Throughout this year, the museum newsletter will be providing glimpses into the back story on the City’s Incorporation, history and development.
Courtenay’s communication system took a leap forward on May 3, 1941 courtesy of a BC Telephone Company upgrade. “Cranking” the phone to contact the operator became a thing of the past – the operator was signaled simply by lifting the receiver. Once connected with the operator, callers were required to give the new telephone number of who they were calling instead of the name. That meant a new telephone directory and, for Courtenay, a new telephone office on Cliffe Avenue.
Comox District Free Press, May 8, 1941
New ‘Phone System Cut-over Saturday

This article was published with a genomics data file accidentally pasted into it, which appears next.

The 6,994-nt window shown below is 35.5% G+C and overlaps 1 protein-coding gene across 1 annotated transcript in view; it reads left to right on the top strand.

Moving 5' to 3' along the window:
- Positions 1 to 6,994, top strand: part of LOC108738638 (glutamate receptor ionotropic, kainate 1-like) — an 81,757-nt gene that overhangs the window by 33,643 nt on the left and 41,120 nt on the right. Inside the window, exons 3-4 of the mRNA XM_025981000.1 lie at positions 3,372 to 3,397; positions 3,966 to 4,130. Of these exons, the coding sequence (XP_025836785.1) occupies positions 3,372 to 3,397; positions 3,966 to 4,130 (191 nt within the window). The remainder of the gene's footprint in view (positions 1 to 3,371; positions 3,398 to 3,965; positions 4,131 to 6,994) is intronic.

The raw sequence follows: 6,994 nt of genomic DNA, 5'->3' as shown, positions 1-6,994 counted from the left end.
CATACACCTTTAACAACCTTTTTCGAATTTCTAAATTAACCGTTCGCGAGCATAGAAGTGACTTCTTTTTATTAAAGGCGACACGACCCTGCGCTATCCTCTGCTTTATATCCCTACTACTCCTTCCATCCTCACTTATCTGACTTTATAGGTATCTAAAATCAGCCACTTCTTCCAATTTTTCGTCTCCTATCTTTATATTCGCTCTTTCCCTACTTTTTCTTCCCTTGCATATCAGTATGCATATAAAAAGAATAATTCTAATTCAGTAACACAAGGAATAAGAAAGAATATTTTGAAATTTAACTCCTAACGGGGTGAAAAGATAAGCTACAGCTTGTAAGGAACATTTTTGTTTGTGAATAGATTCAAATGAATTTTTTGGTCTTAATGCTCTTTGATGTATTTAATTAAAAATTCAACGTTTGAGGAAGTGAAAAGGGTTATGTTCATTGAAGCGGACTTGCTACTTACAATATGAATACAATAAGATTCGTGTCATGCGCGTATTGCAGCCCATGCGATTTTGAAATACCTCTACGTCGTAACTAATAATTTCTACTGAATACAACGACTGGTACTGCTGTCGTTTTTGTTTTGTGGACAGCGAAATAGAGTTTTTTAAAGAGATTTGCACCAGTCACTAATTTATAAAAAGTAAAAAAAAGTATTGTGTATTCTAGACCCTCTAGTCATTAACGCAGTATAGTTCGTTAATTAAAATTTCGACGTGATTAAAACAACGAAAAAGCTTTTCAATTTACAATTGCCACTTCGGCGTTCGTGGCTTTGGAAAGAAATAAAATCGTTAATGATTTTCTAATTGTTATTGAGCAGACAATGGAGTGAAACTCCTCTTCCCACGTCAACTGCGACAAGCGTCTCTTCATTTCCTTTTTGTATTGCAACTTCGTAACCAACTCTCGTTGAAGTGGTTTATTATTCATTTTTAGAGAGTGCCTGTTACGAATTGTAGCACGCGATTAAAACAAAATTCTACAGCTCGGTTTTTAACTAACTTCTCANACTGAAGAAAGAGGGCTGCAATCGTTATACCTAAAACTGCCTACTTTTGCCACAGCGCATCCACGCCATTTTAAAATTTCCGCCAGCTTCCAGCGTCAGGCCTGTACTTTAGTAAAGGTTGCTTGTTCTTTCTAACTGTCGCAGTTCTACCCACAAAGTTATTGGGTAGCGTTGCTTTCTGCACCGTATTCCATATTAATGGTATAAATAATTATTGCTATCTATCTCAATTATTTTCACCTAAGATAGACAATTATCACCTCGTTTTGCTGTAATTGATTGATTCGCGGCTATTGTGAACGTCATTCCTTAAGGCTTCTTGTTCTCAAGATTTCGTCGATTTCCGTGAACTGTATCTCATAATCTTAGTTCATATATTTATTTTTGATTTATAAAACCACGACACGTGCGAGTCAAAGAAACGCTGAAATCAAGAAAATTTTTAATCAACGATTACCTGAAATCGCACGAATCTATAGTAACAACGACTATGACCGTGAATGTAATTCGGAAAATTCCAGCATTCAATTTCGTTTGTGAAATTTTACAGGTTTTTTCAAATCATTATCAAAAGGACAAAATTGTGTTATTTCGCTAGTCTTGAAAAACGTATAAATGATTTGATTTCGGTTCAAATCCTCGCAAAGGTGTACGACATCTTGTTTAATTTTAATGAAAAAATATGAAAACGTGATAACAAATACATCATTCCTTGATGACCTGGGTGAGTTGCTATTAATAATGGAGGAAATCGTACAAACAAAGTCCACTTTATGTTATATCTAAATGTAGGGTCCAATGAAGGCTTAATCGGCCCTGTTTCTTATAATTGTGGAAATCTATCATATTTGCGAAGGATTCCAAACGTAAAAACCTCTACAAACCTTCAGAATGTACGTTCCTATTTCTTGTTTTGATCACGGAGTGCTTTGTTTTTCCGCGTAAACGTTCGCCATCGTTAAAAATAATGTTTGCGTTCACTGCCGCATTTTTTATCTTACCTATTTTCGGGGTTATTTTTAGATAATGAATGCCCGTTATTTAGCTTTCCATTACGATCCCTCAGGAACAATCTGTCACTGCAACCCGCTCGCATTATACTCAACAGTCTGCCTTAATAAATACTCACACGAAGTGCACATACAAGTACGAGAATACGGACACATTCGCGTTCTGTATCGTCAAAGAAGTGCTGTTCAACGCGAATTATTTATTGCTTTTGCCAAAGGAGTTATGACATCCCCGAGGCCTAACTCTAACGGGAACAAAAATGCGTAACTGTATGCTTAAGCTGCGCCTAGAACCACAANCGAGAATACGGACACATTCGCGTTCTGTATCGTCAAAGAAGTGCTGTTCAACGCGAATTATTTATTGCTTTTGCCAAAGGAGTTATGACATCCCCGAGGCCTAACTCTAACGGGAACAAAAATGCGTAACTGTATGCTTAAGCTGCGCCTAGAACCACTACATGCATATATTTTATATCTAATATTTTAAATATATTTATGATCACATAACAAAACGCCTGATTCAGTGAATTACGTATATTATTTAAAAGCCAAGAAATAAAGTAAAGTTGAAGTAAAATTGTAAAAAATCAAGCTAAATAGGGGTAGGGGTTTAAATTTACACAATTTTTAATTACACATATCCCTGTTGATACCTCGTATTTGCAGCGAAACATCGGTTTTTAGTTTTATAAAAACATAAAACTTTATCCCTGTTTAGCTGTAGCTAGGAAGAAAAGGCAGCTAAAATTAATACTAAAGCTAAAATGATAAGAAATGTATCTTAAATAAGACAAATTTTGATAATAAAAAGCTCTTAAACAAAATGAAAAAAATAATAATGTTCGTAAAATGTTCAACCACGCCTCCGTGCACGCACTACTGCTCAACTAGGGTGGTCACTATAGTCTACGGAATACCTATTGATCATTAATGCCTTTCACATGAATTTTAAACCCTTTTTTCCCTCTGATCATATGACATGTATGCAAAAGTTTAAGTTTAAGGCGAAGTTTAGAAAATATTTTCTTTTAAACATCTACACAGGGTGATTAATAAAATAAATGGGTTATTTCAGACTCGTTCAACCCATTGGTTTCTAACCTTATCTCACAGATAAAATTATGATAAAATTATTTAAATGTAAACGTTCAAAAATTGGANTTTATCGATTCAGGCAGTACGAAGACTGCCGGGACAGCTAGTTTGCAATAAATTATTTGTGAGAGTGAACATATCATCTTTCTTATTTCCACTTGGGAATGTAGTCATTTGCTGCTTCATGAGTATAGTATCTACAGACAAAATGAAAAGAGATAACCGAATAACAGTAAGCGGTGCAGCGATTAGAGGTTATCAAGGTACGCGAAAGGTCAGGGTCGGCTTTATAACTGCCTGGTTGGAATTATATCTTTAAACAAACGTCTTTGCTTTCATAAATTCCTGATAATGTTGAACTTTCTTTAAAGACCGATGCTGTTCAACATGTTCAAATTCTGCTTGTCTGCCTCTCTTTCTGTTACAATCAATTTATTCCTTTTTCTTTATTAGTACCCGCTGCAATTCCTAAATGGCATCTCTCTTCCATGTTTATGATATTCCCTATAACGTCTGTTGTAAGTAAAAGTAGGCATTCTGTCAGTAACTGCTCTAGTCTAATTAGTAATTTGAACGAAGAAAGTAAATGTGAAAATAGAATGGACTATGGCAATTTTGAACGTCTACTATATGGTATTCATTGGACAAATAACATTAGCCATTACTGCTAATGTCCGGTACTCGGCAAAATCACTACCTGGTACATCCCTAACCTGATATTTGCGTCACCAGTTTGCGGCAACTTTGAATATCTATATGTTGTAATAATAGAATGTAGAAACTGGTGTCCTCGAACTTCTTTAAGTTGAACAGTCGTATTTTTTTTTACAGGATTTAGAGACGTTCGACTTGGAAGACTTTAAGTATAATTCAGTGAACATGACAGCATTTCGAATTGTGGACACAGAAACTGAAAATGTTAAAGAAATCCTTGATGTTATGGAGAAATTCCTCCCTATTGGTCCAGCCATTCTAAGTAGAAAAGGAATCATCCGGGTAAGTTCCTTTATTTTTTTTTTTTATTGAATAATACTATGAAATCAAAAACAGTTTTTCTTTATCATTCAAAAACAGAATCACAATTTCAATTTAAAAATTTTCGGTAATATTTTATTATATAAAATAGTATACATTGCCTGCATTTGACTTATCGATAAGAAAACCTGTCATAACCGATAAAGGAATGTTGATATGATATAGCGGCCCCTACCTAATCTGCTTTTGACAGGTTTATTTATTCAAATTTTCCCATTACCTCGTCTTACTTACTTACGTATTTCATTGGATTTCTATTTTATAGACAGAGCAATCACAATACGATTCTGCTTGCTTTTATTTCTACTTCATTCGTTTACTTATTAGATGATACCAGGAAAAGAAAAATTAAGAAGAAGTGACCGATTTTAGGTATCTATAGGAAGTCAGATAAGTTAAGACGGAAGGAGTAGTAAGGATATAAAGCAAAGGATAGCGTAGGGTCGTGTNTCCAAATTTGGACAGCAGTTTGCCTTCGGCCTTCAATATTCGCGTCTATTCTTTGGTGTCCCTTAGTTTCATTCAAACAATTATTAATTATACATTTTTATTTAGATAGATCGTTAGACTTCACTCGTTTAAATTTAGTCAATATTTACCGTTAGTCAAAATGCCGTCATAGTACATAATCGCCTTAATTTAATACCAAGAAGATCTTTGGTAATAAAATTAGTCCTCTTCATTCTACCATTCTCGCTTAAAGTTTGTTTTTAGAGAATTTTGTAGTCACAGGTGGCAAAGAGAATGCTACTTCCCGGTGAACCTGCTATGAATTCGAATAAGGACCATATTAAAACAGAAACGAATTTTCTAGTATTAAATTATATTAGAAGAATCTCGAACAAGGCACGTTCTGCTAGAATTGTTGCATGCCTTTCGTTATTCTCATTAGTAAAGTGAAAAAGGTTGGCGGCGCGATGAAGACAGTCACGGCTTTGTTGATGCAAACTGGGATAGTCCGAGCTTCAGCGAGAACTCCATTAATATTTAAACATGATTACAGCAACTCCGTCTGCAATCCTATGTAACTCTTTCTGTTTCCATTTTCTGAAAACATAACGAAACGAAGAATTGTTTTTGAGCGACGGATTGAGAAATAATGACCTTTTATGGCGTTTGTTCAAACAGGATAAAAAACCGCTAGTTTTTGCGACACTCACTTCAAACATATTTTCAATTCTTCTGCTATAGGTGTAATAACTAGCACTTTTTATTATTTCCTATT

Courtenay’s new and improved telephone system went into operation last Saturday evening at 10 o’clock in an interesting ceremony which was attended by Mayor Simms, representing the city of Courtenay, representatives of various local organizations and many British Columbia Telephone Company officials. The cut-over to the new system, which had taken three full months of painstaking preparation, occupied just three seconds. Immediately after contact had been made the operators at the switchboard in the fine new Telephone Office were deluged by calls which were answered in an efficient manner under the supervision of Miss Walker, district traffic supervisor.
An interested witness of the ceremony was Mr. Joseph McPhee, 93-year-old Courtenay pioneer, in whose grocery store the first Courtenay switchboard was set up over thirty years ago.
Among the Company officials present were Mr. Simpson, District Commercial Manager, Mr. McIntosh, Assistant Sales Manager, Mr. Ross, Equipment Engineer, Mr. Janes, Maintenance Superintendent, Mr. J. Borrie, foreman in charge of installation, Mr. Leo Griggs, District Superintendent, Mr. J.W. Hough, district plant man, and a number of other district plant men, engineers and workmen were present.